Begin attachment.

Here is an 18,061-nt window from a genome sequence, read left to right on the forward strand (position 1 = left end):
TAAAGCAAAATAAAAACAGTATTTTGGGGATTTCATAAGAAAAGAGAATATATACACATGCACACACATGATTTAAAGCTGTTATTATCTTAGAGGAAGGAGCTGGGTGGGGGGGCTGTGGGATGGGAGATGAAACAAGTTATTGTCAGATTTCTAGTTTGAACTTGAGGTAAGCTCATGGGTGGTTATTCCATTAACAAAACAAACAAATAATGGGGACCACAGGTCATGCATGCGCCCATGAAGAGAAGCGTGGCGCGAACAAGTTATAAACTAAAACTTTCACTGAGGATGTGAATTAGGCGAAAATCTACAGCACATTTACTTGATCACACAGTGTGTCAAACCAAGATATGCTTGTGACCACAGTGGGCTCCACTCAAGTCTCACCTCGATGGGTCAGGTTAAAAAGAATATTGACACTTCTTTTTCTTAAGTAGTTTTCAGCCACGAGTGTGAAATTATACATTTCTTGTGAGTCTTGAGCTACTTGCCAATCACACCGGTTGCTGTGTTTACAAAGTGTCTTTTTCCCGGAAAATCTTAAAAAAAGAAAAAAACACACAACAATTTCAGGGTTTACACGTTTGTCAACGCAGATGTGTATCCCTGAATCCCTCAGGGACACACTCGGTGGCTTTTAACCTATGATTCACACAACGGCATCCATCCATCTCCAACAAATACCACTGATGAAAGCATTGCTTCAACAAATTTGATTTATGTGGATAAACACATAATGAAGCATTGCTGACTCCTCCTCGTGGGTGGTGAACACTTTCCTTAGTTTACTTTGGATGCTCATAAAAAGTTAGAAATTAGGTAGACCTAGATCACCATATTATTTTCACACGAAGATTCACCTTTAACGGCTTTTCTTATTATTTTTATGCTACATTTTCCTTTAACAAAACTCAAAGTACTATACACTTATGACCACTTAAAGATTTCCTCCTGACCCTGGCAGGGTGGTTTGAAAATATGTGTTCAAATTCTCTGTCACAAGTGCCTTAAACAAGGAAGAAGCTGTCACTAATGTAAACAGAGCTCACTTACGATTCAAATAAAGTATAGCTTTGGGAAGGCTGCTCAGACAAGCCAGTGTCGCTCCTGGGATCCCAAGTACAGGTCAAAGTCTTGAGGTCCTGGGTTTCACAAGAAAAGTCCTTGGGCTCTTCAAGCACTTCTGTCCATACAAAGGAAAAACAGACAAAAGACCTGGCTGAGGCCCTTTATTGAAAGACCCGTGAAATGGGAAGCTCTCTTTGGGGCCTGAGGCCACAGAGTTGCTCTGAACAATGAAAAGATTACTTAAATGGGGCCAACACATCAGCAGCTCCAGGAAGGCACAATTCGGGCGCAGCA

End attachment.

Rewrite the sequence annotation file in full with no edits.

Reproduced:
Here is an 18,061-nt window from a genome sequence, read left to right on the forward strand (position 1 = left end):
TAAAGCAAAATAAAAACAGTATTTTGGGGATTTCATAAGAAAAGAGAATATATACACATGCACACACATGATTTAAAGCTGTTATTATCTTAGAGGAAGGAGCTGGGTGGGGGGGCTGTGGGATGGGAGATGAAACAAGTTATTGTCAGATTTCTAGTTTGAACTTGAGGTAAGCTCATGGGTGGTTATTCCATTAACAAAACAAACAAATAATGGGGACCACAGGTCATGCATGCGCCCATGAAGAGAAGCGTGGCGCGAACAAGTTATAAACTAAAACTTTCACTGAGGATGTGAATTAGGCGAAAATCTACAGCACATTTACTTGATCACACAGTGTGTCAAACCAAGATATGCTTGTGACCACAGTGGGCTCCACTCAAGTCTCACCTCGATGGGTCAGGTTAAAAAGAATATTGACACTTCTTTTTCTTAAGTAGTTTTCAGCCACGAGTGTGAAATTATACATTTCTTGTGAGTCTTGAGCTACTTGCCAATCACACCGGTTGCTGTGTTTACAAAGTGTCTTTTTCCCGGAAAATCTTAAAAAAAGAAAAAAACACACAACAATTTCAGGGTTTACACGTTTGTCAACGCAGATGTGTATCCCTGAATCCCTCAGGGACACACTCGGTGGCTTTTAACCTATGATTCACACAACGGCATCCATCCATCTCCAACAAATACCACTGATGAAAGCATTGCTTCAACAAATTTGATTTATGTGGATAAACACATAATGAAGCATTGCTGACTCCTCCTCGTGGGTGGTGAACACTTTCCTTAGTTTACTTTGGATGCTCATAAAAAGTTAGAAATTAGGTAGACCTAGATCACCATATTATTTTCACACGAAGATTCACCTTTAACGGCTTTTCTTATTATTTTTATGCTACATTTTCCTTTAACAAAACTCAAAGTACTATACACTTATGACCACTTAAAGATTTCCTCCTGACCCTGGCAGGGTGGTTTGAAAATATGTGTTCAAATTCTCTGTCACAAGTGCCTTAAACAAGGAAGAAGCTGTCACTAATGTAAACAGAGCTCACTTACGATTCAAATAAAGTATAGCTTTGGGAAGGCTGCTCAGACAAGCCAGTGTCGCTCCTGGGATCCCAAGTACAGGTCAAAGTCTTGAGGTCCTGGGTTTCACAAGAAAAGTCCTTGGGCTCTTCAAGCACTTCTGTCCATACAAAGGAAAAACAGACAAAAGACCTGGCTGAGGCCCTTTATTGAAAGACCCGTGAAATGGGAAGCTCTCTTTGGGGCCTGAGGCCACAGAGTTGCTCTGAACAATGAAAAGATTACTTAAATGGGGCCAACACATCAGCAGCTCCAGGAAGGCACAATTCGGGCGCAGCA